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Henrico foundation's exhibit will 'recognize people who go unseen'

The exhibit was put on display a day before International Overdose Awareness Day
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Posted at 6:08 PM, Aug 30, 2023

HENRICO COUNTY, Va. -- Ahead of International Overdose Awareness Day on Thursday, the McShin Foundation in Henrico County installed its annual exhibit on its front lawn Wednesday remembering those who have died from an overdose.

"It makes me proud that people have a place to come to celebrate the lives of those they've lost to addiction," said McShin's facilities manager Barbie Hunt. "Every time set up, it's like -- I feel so grateful that my name's not on there."

The exhibit is row upon row of white crosses with names written on them by those they left behind. Hunt said along with serving to remember, it also serves as a reminder to people at the recovery foundation.

"They always say jails, institutions, and death. This is the last -- this is the last step right here."

Hunt said she has been in recovery for two years and battling addiction for 40 and said she knows dozens of names that could be added to the crosses.

"Since I've been here in the two years, I know, probably, 16 I was really close with. Just one like two weeks ago," said Hunt. "I'm from Ohio. So, I have no friends left. They're all gone. But I'm here. God's got a purpose for me.

Hunt said that purpose is to show others that it can be done.

"Life is so good today. I mean, it's -- everybody's worthy of a good life and the longer you stay clean, the better life gets," she added.

When it comes to what Virginia is experiencing -- fatal drug overdoses continue to be the leading unnatural cause of death since 2013. While the overall deaths dropped in 2022 -- one quarter into 2023, officials predict a slight increase this year -- from 2,619 to 2,657.

McShin CEO Honesty Liller said it is indicative of the strength of drugs now -- especially fentanyl -- which played a role in over 75% of all deaths last year.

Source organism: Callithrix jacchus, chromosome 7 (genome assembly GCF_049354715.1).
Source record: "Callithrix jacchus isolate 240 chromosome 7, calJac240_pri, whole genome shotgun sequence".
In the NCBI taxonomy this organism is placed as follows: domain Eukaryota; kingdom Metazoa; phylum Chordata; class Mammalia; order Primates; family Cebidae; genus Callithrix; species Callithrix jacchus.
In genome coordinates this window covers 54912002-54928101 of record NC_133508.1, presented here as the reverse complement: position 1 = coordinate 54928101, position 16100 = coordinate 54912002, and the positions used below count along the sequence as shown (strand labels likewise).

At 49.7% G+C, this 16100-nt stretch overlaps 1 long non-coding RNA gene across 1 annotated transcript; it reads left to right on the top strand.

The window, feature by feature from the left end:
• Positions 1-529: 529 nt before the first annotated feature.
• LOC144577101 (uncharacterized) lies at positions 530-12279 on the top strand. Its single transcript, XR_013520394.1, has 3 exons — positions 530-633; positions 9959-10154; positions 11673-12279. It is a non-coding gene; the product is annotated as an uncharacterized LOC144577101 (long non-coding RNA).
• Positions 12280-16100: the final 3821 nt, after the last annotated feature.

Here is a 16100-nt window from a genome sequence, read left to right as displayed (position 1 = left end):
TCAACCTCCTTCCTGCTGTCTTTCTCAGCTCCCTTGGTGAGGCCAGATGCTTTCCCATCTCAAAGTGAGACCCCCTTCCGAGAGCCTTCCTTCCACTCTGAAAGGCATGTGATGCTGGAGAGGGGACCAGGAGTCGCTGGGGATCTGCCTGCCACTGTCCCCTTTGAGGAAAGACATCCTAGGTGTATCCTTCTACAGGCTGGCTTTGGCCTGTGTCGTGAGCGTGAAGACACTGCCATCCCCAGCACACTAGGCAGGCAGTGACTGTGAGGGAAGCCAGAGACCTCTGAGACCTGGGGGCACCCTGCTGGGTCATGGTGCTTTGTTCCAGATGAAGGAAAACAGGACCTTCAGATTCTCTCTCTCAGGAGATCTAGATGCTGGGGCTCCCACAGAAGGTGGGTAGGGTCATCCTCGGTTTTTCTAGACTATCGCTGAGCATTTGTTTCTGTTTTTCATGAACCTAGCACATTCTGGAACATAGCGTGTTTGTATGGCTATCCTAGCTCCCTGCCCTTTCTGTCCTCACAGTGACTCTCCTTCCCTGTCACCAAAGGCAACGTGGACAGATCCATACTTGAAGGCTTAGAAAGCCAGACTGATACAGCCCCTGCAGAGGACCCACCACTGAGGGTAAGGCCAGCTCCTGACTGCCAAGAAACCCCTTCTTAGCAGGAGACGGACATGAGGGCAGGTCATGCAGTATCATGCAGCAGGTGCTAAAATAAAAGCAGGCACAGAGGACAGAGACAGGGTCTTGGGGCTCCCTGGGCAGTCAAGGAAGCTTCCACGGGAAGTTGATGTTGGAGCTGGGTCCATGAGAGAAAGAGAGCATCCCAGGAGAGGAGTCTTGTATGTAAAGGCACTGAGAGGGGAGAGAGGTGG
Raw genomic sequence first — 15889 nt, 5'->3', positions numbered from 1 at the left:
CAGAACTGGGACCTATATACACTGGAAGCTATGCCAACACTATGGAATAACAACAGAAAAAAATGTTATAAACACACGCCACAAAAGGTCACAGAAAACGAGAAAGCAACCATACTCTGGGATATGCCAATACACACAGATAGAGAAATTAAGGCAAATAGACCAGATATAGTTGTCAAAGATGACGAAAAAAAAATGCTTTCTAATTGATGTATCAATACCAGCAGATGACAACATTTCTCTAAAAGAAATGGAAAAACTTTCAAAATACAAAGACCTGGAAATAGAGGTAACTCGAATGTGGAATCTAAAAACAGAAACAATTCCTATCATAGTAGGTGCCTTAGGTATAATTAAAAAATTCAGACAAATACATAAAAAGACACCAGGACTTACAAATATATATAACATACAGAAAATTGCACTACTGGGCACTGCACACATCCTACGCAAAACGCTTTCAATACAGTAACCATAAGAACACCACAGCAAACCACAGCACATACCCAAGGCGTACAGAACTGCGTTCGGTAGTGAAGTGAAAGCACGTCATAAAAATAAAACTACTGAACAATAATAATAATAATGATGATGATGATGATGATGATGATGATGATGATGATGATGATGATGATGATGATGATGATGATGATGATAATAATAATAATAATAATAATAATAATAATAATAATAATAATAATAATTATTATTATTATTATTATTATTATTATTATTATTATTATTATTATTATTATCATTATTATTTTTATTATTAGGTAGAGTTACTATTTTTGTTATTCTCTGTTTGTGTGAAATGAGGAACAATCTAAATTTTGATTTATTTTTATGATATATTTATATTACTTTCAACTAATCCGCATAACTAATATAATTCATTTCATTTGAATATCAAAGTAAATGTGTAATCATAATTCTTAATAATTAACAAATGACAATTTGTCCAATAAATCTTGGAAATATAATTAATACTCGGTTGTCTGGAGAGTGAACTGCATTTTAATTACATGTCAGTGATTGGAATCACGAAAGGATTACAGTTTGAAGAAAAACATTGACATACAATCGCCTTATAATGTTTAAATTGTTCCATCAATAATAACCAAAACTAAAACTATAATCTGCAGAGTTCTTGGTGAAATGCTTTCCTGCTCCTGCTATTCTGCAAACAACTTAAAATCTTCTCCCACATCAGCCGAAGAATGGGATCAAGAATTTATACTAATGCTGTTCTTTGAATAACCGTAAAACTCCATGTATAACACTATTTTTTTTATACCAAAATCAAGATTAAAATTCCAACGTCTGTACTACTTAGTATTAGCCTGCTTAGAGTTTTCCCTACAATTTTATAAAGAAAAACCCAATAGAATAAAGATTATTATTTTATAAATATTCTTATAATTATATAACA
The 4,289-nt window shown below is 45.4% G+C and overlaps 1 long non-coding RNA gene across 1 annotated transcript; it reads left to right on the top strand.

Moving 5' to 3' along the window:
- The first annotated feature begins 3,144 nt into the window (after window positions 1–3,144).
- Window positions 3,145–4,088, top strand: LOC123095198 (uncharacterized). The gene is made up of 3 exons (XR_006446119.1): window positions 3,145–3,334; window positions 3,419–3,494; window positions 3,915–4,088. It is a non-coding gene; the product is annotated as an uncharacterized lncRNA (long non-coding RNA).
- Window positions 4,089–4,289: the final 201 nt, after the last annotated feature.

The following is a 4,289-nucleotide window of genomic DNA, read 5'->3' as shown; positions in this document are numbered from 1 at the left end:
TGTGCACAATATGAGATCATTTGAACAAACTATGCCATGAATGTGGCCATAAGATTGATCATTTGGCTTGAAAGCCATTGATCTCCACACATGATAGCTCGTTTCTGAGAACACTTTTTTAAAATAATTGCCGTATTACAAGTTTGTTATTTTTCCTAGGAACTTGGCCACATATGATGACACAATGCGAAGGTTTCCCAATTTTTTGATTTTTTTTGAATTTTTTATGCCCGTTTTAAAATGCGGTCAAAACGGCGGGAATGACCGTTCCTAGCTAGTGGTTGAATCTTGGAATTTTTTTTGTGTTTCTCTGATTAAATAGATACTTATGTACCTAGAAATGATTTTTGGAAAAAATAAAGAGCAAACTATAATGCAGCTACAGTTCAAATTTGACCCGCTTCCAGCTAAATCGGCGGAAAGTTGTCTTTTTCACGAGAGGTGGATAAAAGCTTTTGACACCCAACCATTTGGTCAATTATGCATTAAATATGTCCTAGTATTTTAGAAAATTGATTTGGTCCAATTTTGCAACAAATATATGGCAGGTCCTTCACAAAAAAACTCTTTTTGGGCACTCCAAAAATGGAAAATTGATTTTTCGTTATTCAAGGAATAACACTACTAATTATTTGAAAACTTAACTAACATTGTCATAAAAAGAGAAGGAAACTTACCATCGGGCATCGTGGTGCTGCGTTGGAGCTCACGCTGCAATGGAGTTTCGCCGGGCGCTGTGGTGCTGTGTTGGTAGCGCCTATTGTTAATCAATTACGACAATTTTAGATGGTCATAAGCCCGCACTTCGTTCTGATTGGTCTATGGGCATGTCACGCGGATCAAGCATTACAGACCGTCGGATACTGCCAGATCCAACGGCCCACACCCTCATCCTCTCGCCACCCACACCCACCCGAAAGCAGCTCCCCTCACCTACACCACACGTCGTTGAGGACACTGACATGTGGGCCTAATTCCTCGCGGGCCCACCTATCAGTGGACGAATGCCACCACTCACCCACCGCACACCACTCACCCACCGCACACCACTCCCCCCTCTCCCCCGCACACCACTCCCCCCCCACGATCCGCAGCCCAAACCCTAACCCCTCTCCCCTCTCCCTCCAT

"It's not just about being dope sick or using every single day. It's these drugs that are out there now you literally die and it's hard to come back from," said Liller, who has been in recovery (16 years) longer than she was not (14 years). "I'm completely two different people. I mean, it's just the nature of the beast. You can remember what you did and the things that you did, but, recovery teaches you how to forgive yourself and really love yourself and -- yeah -- celebrate it. I was, like, I'm over 14 years of using and I'm just going keep celebrating."

The theme of this year's international campaign is "Recognize people who go unseen" -- honoring those impacted indirectly by overdoses -- families and friends grieving for the loss of their loved ones, people in the healthcare field working to save people, and even what they call spontaneous first responders -- people who might come across an overdose victim and try to help.

Liller said when it comes to winning the fight against overdoses -- it will take everyone.

"It's really educating the community, but also showing them we're all in this together. This is a community environment, so we have to heal together," said Liller.

The McShin Foundation will hold a candlelight vigil on Thursday night to mark the day and anyone who has lost a loved one to overdose can contribute to the cross display or add to the foundation's memorial garden.

Depend on CBS 6 News and WTVR.com for in-depth coverage of this important local story. Anyone with more information can email newstips@wtvr.com to send a tip.

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